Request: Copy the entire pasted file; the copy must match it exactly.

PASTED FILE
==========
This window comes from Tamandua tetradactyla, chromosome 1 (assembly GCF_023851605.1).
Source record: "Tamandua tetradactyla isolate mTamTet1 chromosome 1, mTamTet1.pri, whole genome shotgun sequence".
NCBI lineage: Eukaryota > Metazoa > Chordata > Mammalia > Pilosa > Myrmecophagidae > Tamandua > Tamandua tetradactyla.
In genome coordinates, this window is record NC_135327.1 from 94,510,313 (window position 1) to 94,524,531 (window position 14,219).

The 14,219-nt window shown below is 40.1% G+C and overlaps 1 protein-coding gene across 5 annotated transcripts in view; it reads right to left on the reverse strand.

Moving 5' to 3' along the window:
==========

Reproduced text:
This window comes from Tamandua tetradactyla, chromosome 1 (assembly GCF_023851605.1).
Source record: "Tamandua tetradactyla isolate mTamTet1 chromosome 1, mTamTet1.pri, whole genome shotgun sequence".
NCBI lineage: Eukaryota > Metazoa > Chordata > Mammalia > Pilosa > Myrmecophagidae > Tamandua > Tamandua tetradactyla.
In genome coordinates, this window is record NC_135327.1 from 94,510,313 (window position 1) to 94,524,531 (window position 14,219).

The 14,219-nt window shown below is 40.1% G+C and overlaps 1 protein-coding gene across 5 annotated transcripts in view; it reads right to left on the reverse strand.

Moving 5' to 3' along the window: